Humanities Indicators
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K-12 Education  >  High School Course-Taking
 
Language Instruction in Elementary and Secondary Schools
(Updated January 2017)

Language courses in the nation’s elementary and secondary schools are opportunities for English-speaking students to acquire the foundation on which advanced study and true fluency in another language is built. The most recent data reveal a downward trend in the share of schools offering courses in languages other than English (LOTE) but an increase in the share of secondary students pursuing such learning opportunities, particularly at a higher level.

Findings and Trends

  • In academic year 2007–2008, 25% of elementary schools taught languages other than English, a decline of six percentage points from 1996–1997 (Indicator I-7a).
  • Over the two decades for which data are available, private elementary schools were substantially more likely than public schools to expose their students to languages other than English, and the disparity increased over time. In 2007–2008, 51% of private elementary schools offered languages other than English, a share 36 percentage points higher than for public schools, while 20 years previously the gap was 17 points.
  • American secondary schools were more likely than elementary schools to offer LOTE instruction (Indicator I-7b). In 2007–2008, 79% of secondary schools had LOTE classes. Middle schools, however, were not as likely as high schools to provide students LOTE learning opportunities, and the difference in shares for 2007–2008 (33 percentage points) was the largest recorded and a reversal of a trend toward greater parity.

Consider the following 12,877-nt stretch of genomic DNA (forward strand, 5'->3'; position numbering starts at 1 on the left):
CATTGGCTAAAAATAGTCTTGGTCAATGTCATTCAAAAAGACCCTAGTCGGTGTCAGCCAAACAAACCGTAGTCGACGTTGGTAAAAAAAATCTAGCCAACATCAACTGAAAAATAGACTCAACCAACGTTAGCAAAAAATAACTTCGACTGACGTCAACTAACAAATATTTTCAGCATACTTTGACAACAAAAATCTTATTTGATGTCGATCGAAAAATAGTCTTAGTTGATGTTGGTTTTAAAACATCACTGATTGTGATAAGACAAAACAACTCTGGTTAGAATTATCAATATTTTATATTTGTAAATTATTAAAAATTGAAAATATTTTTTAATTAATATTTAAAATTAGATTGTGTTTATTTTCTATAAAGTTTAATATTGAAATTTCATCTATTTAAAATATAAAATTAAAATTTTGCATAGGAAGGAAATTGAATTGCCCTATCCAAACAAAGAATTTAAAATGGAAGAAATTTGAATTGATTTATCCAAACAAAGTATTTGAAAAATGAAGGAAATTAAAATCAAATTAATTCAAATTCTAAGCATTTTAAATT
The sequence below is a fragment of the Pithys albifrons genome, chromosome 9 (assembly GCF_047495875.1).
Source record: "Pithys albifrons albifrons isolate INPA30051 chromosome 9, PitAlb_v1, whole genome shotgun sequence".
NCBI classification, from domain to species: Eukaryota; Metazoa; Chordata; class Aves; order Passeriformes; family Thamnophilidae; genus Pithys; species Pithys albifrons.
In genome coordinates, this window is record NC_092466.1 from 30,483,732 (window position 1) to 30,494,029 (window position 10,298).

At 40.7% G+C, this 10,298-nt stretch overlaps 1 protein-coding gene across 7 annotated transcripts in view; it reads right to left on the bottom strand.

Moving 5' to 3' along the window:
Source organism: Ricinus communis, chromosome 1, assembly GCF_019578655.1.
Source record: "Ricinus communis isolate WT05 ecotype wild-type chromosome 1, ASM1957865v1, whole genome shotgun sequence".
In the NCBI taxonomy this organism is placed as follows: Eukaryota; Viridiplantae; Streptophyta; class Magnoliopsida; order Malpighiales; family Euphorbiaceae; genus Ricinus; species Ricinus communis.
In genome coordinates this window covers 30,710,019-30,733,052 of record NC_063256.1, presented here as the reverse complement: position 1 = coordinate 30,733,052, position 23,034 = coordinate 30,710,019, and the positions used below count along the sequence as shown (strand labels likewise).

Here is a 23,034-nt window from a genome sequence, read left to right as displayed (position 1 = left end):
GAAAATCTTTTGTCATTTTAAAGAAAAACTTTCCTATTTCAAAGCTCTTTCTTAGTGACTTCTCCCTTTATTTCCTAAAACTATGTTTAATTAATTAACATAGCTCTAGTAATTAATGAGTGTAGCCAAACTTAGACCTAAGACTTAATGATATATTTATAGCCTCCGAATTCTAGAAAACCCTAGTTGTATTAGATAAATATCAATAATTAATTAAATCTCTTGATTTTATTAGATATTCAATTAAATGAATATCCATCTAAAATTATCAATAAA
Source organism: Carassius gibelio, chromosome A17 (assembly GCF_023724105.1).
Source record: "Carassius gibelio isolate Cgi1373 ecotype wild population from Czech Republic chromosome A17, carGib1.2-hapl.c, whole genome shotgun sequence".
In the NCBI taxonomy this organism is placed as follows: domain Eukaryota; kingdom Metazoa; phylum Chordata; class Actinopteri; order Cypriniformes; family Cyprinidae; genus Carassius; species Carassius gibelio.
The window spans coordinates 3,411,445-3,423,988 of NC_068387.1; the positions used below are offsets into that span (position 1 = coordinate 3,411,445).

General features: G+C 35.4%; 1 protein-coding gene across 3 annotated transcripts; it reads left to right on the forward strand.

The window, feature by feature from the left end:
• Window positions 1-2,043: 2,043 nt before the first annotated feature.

• The share of secondary schools offering courses in languages other than English fell from 1996–1997 to 2007–2008. The change was attributable to a statistically significant drop in the proportion of middle schools offering LOTE courses, from 75% to 58%.
  • Public and private secondary schools differed little with respect to the share offering LOTE courses (not pictured).
  • The share of LOTE-enrolled elementary and secondary students in individual states ranged from 8.5% in New Mexico to 51.2% in New Jersey, with an average state share of 20.0% for academic year 2014–2015 (Indicator I-7c). The share for the nation as a whole was 19.7%.
  • The share of high schoolers graduating in 2009 with LOTE credits was 89%, up from 84% in 2000 (Indicator I-7d). Almost 70% of students had earned credit in Spanish, a nine-percentage-point increase from 2000. Less than one-third had taken a for-credit course in another language.
  • Among 2009 high school graduates, 71% of instances of LOTE credit-earning were in Spanish (Indicator I-7e). The next largest share, was in French (14%). All other languages were substantially less likely to have been studied.[1]
  • While most high school students study a language other than English, only a small proportion take advanced courses, although such study was two to seven times more common among 2009 high school graduates than it was among students who graduated in 1982, depending on the measure used (Indicator I-7f).
I-7a: Share of Elementary Schools Teaching Languages Other than English, by Control of School, Academic Years 1986/7–2007/8

* Change from 1996–1997 is statistically significant at the 5% level.